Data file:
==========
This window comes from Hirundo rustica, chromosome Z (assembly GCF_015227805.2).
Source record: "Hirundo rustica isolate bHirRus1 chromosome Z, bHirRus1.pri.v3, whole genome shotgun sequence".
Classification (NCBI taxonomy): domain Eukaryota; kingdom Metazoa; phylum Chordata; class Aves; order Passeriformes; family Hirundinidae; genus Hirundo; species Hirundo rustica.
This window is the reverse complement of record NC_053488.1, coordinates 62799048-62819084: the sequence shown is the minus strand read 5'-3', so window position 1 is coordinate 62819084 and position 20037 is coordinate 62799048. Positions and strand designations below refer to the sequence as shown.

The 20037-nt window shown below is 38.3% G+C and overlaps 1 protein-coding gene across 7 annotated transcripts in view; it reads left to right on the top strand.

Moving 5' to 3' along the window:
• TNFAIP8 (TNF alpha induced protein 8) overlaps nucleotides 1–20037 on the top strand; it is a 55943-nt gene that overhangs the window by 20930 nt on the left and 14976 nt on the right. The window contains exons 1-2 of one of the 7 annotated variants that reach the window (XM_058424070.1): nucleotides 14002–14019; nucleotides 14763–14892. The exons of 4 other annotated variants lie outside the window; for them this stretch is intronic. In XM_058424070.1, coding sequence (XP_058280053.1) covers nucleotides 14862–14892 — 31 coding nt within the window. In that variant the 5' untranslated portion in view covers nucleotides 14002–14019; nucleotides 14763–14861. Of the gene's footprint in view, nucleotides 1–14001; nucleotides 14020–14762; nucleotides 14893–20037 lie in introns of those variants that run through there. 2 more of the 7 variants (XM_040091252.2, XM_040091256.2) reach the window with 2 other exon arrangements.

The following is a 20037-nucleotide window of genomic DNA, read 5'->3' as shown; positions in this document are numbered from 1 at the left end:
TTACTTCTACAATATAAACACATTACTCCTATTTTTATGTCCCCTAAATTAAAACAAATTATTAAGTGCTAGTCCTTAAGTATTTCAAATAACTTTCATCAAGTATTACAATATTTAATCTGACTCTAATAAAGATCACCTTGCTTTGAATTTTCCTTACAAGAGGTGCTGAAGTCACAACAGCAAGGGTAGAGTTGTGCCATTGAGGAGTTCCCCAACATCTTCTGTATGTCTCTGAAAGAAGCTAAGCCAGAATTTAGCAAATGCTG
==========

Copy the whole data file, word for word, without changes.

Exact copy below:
This window comes from Hirundo rustica, chromosome Z (assembly GCF_015227805.2).
Source record: "Hirundo rustica isolate bHirRus1 chromosome Z, bHirRus1.pri.v3, whole genome shotgun sequence".
Classification (NCBI taxonomy): domain Eukaryota; kingdom Metazoa; phylum Chordata; class Aves; order Passeriformes; family Hirundinidae; genus Hirundo; species Hirundo rustica.
This window is the reverse complement of record NC_053488.1, coordinates 62799048-62819084: the sequence shown is the minus strand read 5'-3', so window position 1 is coordinate 62819084 and position 20037 is coordinate 62799048. Positions and strand designations below refer to the sequence as shown.

The 20037-nt window shown below is 38.3% G+C and overlaps 1 protein-coding gene across 7 annotated transcripts in view; it reads left to right on the top strand.

Moving 5' to 3' along the window:
• TNFAIP8 (TNF alpha induced protein 8) overlaps nucleotides 1–20037 on the top strand; it is a 55943-nt gene that overhangs the window by 20930 nt on the left and 14976 nt on the right. The window contains exons 1-2 of one of the 7 annotated variants that reach the window (XM_058424070.1): nucleotides 14002–14019; nucleotides 14763–14892. The exons of 4 other annotated variants lie outside the window; for them this stretch is intronic. In XM_058424070.1, coding sequence (XP_058280053.1) covers nucleotides 14862–14892 — 31 coding nt within the window. In that variant the 5' untranslated portion in view covers nucleotides 14002–14019; nucleotides 14763–14861. Of the gene's footprint in view, nucleotides 1–14001; nucleotides 14020–14762; nucleotides 14893–20037 lie in introns of those variants that run through there. 2 more of the 7 variants (XM_040091252.2, XM_040091256.2) reach the window with 2 other exon arrangements.

The following is a 20037-nucleotide window of genomic DNA, read 5'->3' as shown; positions in this document are numbered from 1 at the left end:
TTACTTCTACAATATAAACACATTACTCCTATTTTTATGTCCCCTAAATTAAAACAAATTATTAAGTGCTAGTCCTTAAGTATTTCAAATAACTTTCATCAAGTATTACAATATTTAATCTGACTCTAATAAAGATCACCTTGCTTTGAATTTTCCTTACAAGAGGTGCTGAAGTCACAACAGCAAGGGTAGAGTTGTGCCATTGAGGAGTTCCCCAACATCTTCTGTATGTCTCTGAAAGAAGCTAAGCCAGAATTTAGCAAATGCTG